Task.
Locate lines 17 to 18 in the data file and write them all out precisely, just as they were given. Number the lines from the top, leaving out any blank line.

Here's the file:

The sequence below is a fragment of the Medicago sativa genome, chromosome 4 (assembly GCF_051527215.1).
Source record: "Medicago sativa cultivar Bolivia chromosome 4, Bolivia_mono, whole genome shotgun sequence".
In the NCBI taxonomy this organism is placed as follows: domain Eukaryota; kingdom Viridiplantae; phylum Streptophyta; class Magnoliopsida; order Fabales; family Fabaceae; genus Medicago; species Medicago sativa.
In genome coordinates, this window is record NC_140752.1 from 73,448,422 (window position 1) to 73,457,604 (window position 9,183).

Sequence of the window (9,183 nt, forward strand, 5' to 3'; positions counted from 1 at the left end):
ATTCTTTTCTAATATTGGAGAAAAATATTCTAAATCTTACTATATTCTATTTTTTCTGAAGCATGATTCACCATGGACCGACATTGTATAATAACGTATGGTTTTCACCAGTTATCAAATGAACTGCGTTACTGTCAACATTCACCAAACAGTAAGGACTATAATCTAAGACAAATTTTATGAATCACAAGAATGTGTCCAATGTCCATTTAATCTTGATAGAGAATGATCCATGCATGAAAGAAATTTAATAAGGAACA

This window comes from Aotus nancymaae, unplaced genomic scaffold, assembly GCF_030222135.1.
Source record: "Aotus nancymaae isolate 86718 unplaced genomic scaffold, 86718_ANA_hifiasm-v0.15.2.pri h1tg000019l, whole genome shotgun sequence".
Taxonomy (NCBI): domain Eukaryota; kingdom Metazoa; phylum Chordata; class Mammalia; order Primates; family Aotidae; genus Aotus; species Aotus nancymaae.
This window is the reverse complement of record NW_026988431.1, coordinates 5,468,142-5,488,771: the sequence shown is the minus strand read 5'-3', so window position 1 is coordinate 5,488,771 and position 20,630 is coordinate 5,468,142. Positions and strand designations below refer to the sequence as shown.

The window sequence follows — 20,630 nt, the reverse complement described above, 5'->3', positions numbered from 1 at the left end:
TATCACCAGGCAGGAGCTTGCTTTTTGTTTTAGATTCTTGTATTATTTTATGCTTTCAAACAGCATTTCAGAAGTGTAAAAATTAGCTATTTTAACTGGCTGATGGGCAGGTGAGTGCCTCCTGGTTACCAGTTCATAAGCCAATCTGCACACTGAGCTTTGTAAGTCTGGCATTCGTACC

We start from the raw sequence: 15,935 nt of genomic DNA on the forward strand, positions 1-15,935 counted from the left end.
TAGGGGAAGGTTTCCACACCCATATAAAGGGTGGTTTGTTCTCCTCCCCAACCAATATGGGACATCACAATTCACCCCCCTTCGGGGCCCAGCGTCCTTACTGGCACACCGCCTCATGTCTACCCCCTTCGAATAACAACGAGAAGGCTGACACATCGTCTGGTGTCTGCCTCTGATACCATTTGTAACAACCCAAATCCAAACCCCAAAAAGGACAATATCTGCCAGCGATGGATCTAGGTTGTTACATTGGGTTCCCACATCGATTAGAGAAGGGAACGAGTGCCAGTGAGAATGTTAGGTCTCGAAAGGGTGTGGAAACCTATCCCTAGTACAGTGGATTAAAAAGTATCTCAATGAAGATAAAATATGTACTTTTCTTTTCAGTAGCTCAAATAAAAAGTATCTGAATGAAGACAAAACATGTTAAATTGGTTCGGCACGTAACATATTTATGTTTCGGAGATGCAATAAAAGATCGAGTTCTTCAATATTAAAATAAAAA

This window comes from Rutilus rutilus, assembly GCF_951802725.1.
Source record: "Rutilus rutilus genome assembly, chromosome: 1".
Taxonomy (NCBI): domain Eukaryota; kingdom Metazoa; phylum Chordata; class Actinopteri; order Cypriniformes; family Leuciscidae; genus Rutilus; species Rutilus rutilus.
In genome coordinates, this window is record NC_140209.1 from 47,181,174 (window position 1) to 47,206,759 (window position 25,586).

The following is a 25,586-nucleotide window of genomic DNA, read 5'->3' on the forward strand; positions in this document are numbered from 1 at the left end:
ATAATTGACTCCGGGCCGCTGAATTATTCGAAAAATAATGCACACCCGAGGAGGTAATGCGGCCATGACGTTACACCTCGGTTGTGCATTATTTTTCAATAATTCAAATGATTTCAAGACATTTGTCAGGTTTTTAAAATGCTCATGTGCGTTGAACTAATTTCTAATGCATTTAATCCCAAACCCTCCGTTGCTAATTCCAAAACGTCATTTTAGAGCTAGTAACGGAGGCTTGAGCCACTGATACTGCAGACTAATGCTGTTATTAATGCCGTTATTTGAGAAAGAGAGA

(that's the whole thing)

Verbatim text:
Taxonomy (NCBI): domain Eukaryota; kingdom Metazoa; phylum Chordata; class Actinopteri; order Cypriniformes; family Leuciscidae; genus Rutilus; species Rutilus rutilus.
In genome coordinates, this window is record NC_140209.1 from 47,181,174 (window position 1) to 47,206,759 (window position 25,586).